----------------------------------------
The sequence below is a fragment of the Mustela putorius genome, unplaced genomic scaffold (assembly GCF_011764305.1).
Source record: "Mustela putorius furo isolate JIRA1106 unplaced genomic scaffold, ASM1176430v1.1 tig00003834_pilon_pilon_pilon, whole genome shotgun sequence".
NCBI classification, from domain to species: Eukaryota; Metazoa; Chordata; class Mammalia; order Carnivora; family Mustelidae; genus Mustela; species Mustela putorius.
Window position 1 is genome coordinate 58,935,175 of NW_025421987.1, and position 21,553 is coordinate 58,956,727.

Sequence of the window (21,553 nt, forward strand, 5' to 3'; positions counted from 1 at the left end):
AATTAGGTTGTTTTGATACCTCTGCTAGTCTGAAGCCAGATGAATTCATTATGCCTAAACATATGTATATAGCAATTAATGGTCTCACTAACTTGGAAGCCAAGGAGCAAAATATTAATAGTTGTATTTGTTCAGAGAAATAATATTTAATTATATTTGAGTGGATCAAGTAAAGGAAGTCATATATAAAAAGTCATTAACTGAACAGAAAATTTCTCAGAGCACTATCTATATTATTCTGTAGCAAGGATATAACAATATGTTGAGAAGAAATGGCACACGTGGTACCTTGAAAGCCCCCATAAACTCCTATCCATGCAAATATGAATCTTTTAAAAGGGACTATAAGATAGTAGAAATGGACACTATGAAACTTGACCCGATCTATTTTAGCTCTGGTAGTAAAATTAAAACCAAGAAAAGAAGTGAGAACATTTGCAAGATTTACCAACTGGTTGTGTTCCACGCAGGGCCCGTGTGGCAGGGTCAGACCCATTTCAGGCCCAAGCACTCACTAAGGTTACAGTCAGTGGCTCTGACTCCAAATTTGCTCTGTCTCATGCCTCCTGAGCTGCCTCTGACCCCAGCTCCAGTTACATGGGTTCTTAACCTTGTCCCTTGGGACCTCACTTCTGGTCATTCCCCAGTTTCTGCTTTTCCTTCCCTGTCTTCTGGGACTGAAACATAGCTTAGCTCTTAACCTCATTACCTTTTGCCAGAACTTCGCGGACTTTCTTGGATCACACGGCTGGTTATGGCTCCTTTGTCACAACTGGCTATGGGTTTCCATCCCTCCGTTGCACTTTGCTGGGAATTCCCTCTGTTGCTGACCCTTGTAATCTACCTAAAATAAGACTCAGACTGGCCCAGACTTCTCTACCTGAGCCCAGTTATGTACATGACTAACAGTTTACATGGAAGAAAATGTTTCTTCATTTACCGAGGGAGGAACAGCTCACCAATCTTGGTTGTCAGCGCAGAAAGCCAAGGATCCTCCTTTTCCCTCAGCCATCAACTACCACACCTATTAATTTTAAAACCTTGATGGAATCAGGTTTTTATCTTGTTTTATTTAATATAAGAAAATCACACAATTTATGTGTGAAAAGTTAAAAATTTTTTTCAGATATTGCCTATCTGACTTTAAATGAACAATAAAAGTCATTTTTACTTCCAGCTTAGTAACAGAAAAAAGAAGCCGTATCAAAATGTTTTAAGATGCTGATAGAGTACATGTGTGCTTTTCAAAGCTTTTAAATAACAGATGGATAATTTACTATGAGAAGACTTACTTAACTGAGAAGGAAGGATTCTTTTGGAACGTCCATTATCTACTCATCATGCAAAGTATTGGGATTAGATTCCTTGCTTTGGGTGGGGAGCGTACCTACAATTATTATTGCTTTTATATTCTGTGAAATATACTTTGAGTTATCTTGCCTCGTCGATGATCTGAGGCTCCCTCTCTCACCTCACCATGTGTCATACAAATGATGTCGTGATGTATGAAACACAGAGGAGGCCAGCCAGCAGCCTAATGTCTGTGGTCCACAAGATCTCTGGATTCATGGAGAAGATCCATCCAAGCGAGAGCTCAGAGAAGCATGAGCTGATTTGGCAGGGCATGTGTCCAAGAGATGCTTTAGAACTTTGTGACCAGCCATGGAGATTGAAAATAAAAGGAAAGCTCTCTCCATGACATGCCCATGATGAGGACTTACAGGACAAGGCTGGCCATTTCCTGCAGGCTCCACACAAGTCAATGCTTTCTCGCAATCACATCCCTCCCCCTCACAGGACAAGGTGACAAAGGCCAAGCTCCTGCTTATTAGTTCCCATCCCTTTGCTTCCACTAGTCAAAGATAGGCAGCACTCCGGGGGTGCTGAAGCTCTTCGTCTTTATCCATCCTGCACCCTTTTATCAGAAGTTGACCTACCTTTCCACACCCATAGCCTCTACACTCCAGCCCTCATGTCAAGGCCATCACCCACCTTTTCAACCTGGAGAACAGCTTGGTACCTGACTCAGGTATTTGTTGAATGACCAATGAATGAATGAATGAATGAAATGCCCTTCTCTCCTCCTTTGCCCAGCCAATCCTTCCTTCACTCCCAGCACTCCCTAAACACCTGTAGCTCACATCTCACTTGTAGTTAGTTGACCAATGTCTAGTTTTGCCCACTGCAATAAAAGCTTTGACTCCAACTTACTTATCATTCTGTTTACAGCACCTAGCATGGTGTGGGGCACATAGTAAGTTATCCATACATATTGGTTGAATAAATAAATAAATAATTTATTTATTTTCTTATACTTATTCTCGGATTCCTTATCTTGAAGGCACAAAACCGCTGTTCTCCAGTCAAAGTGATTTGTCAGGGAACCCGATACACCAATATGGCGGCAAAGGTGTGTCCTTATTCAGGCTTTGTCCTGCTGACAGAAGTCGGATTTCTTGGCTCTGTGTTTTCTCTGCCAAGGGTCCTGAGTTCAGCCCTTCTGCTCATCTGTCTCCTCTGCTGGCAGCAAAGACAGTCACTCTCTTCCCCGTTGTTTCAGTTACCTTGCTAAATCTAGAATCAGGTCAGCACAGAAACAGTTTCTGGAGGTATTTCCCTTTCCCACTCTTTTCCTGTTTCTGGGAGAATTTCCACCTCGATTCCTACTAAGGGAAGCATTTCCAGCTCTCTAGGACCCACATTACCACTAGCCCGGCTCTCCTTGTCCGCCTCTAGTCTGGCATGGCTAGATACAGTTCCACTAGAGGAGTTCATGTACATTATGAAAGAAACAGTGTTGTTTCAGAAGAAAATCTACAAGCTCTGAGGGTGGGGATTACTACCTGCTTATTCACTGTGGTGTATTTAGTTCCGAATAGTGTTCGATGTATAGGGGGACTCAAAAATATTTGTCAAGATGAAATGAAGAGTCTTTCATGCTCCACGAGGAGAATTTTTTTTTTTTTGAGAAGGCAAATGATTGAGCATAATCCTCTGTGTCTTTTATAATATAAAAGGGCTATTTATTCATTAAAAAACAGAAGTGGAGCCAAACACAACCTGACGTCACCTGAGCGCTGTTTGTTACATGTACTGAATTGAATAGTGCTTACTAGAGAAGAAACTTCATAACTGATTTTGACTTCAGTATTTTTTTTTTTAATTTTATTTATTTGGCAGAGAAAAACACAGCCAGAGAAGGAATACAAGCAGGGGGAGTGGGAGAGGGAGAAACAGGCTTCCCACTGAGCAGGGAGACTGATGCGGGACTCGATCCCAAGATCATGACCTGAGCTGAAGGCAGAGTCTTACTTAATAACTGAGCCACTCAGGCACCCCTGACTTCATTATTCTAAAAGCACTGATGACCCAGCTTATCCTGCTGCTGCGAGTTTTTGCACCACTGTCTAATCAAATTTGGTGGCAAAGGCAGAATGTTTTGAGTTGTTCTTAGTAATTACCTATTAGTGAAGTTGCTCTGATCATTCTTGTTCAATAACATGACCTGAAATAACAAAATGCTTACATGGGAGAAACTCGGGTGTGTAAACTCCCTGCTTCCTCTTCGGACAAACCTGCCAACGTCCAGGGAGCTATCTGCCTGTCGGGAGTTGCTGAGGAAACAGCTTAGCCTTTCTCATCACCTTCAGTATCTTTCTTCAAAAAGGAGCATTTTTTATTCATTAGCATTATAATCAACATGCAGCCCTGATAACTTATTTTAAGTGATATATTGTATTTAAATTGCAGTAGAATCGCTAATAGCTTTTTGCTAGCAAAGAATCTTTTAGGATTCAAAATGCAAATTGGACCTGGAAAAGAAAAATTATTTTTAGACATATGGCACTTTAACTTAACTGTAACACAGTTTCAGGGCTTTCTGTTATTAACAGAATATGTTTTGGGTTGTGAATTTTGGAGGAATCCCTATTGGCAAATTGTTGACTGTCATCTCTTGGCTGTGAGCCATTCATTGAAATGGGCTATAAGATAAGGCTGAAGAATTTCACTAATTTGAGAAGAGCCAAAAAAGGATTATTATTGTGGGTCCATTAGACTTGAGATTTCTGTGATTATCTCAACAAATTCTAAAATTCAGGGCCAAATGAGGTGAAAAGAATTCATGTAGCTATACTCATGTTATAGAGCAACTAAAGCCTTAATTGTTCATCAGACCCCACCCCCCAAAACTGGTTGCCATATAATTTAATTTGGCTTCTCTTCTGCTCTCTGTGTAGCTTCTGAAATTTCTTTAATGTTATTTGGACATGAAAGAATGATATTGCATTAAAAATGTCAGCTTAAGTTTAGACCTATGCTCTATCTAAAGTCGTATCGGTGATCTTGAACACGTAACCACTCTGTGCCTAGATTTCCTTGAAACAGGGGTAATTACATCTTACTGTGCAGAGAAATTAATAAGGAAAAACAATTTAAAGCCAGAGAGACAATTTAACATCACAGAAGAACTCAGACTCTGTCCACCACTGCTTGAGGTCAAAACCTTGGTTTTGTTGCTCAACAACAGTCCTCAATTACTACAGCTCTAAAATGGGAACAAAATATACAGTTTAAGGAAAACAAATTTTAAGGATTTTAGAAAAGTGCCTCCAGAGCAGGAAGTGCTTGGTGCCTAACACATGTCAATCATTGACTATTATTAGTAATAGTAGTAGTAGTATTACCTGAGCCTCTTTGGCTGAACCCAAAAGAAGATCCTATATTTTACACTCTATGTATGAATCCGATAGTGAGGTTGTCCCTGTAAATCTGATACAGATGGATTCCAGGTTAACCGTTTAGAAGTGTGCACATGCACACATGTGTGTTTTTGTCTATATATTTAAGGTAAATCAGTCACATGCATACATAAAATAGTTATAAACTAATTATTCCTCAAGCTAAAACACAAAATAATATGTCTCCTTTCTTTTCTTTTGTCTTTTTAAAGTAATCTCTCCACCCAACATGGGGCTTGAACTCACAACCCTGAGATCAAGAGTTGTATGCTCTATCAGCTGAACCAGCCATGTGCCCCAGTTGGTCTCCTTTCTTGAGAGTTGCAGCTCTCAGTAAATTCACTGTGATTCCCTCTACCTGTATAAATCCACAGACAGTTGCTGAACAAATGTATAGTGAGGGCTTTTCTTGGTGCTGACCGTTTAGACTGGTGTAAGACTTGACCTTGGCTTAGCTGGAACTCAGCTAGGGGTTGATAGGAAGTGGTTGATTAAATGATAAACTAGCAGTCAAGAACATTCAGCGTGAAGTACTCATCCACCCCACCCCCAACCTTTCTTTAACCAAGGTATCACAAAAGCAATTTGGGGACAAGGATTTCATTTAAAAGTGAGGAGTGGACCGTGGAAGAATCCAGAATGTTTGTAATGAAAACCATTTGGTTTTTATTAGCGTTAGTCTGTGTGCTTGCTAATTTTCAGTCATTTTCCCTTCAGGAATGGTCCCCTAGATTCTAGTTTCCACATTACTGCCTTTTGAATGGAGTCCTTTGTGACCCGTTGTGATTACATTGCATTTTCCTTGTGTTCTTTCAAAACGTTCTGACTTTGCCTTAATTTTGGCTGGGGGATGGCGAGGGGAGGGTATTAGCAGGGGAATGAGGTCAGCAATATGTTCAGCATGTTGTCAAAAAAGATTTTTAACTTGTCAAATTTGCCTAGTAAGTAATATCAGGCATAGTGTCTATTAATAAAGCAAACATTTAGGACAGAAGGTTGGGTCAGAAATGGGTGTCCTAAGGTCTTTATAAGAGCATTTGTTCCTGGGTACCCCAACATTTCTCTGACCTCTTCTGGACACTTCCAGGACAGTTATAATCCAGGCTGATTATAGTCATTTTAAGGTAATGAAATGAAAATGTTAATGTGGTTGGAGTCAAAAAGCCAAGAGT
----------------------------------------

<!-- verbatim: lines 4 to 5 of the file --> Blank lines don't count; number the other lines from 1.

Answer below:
Window position 1 is genome coordinate 58,935,175 of NW_025421987.1, and position 21,553 is coordinate 58,956,727.

Sequence of the window (21,553 nt, forward strand, 5' to 3'; positions counted from 1 at the left end):